In his paintings, Gerelkhuu Ganbold is juggling between laws of physics, historical symbols and personal history…
Gerelkhuu Ganbold is a Mongolian painter who graduated in 2010 from the Mongolian University of Arts and Culture. Since then he has fleshed out his career with a long tale of exhibitions.
He has displayed paintings and illustrations in China at the ArtXiamen art fair, in Bulgaria for the International Print Biennial Verna 2019, and in Australia, Germany, Japan, the USA, Hong Kong. Closer to home he has displayed his work at Mongolia’s 976 Art Gallery and MN17.
Hypechase met with Ganbold to highlight his new solo exhibition, Mitochondrion, in the prestigious Khan Bank Tower in the heart of Ulaanbaatar – Mongolia.
What was your inspiration for this exhibition?
I was planning another exhibition, but it was postponed due to COVID-19. Afterwards while painting two of my works I realised I could transform it into an exhibition collection. So, it was not exactly planned.
What means Mitochondrion?
Mitochondrion is an organism in the human cell which turns food and nutrition into energy. I wanted this exhibition to give people energy. Except for a few items, all paintings in the exhibition have scientific names. For example, Exoplanet refers to planets outside of our solar system. Interference, in physics, means two different waves either destroy or amplify each other’s signals.
Why did you make your works about science?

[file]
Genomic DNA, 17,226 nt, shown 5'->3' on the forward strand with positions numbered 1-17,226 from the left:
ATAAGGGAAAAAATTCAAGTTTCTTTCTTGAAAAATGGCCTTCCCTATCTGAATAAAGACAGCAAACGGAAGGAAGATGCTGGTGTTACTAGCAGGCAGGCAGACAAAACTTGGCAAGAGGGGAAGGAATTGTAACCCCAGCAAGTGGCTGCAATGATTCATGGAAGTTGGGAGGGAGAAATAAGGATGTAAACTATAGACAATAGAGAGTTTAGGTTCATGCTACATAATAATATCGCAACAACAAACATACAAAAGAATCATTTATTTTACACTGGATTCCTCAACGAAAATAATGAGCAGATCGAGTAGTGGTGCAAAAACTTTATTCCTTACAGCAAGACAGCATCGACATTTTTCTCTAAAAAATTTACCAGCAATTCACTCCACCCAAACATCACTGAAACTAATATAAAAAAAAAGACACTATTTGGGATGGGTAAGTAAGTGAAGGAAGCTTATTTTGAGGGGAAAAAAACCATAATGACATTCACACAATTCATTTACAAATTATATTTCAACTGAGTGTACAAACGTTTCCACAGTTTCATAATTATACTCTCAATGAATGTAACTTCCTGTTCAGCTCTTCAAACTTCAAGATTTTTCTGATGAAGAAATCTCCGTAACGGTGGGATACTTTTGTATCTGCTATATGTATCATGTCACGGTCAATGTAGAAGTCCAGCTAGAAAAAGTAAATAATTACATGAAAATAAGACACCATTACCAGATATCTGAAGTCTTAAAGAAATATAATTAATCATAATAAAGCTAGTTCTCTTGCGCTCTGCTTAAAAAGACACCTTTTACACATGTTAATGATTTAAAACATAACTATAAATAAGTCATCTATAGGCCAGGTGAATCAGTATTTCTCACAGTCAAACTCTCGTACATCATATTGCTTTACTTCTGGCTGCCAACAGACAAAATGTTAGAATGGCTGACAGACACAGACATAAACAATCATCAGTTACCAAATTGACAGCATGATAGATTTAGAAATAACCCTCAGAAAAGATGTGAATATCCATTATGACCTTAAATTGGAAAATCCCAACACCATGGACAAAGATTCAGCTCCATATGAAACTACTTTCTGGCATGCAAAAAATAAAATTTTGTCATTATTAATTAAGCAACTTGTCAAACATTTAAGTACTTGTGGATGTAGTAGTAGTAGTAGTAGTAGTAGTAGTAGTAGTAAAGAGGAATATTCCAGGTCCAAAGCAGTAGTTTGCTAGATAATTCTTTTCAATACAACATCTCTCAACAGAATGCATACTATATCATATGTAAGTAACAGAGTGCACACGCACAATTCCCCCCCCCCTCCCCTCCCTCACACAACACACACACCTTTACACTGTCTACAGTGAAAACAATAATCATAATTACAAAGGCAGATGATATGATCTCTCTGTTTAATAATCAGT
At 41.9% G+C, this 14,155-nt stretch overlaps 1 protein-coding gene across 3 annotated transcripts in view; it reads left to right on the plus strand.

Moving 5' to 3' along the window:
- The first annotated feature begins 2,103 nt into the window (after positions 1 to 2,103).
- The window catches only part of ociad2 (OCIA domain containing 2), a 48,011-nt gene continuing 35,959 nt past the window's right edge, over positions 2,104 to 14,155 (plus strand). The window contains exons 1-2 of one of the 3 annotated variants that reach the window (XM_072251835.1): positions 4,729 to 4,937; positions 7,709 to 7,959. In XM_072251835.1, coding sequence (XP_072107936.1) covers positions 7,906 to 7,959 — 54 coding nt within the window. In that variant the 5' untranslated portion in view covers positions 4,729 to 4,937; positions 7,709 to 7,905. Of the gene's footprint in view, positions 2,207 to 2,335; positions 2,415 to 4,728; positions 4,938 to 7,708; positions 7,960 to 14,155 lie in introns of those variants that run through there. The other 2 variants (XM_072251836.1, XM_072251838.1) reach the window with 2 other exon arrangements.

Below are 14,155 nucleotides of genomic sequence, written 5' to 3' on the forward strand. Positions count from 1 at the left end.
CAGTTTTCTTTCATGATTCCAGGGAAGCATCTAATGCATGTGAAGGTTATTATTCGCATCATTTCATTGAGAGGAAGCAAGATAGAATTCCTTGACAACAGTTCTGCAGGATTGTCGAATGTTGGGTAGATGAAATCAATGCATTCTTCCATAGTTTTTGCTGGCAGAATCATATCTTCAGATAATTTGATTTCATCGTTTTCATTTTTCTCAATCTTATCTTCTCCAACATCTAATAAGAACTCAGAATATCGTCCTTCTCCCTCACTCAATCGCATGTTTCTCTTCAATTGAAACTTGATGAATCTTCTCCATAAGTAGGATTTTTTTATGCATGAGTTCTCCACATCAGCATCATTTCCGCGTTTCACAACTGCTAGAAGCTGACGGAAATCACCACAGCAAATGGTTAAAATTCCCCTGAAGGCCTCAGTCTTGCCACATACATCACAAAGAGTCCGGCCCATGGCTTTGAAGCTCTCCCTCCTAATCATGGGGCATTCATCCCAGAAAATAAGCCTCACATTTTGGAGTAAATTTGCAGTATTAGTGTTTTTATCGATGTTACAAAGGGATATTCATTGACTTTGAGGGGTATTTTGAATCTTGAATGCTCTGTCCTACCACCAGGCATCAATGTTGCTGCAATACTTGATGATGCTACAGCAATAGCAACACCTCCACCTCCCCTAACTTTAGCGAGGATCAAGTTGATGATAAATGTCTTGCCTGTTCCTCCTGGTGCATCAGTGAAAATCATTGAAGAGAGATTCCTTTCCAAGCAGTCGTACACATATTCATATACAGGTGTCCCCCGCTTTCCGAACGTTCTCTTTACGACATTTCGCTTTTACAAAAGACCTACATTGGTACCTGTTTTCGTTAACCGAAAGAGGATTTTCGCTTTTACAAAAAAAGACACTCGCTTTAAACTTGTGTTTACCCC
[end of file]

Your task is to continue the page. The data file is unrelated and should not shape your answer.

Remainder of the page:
I graduated with a major in Mongolian traditional arts. Symbolism has an important position in Mongolian artwork, but these symbols are not well understood in western countries with different cultures. However, if I present them with scientific names, they are understood everywhere from China to USA. I wanted to get the traditional messages explained in a scientific way.
Can you pick a work and explain it to us in detail?
This picture (see below) is about a secret. I have a big secret that everyone knows, but they never ask and I never speak of it. It is about guarding that secret. These ten gods are guarding that secret. In Buddhism, there are ten fiery gods that protect the religion, and each of them have their own duties. In every new temple and monastery, they are always depicted.
For example, one of my paintings represents Ochirvaani the guardian of the secret, Jigjid observes and judges, Bayan Namsrai is the god of wealth. Knives sticking out of the gods’ eyes represent that when someone looks to these gods for salvation, they will not accept it.
When someone looks for salvation, they have to look the gods in the eyes, but the gods’ hidden eyes represents an obstacle. All the knives are different shapes. Slim ones cause an internal cut that will create an abscess and kill the person. Large knives and swords cut all the veins and cause blood spatters. So each one causes different damage and kills in a different way.
Dice on the gods’ heads are another symbol. You can see Chinggis Khan, Einstein, Kadhafi, Hitler and Stalin as well. Rather than showing their good or bad, I painted them because of their skills. Andreï Tarkovsky (well-known Russian film director and writer) had a very complicated life, but the few movies he made touched people easily. Many arthaus movies were influenced by Tarkovsky’s principles.
How do you choose your colours? Some of them are really bright neon ones and some of them are really dark.
The colours depend on the context. For example, on this painting (see below), each colours represent a country like Japan, Russia and Korea depending on their special characteristics….
Let’s talk about this painting. Why this one has darker colours?
This work (see below) is about dreams and instincts so I wanted to give a feeling of floating. The animals represent the human world. The small characters are ones I have depicted before that viewers already know. They attract more kids and they can also influence adults. The lesson for adults is keep your inner child and value it.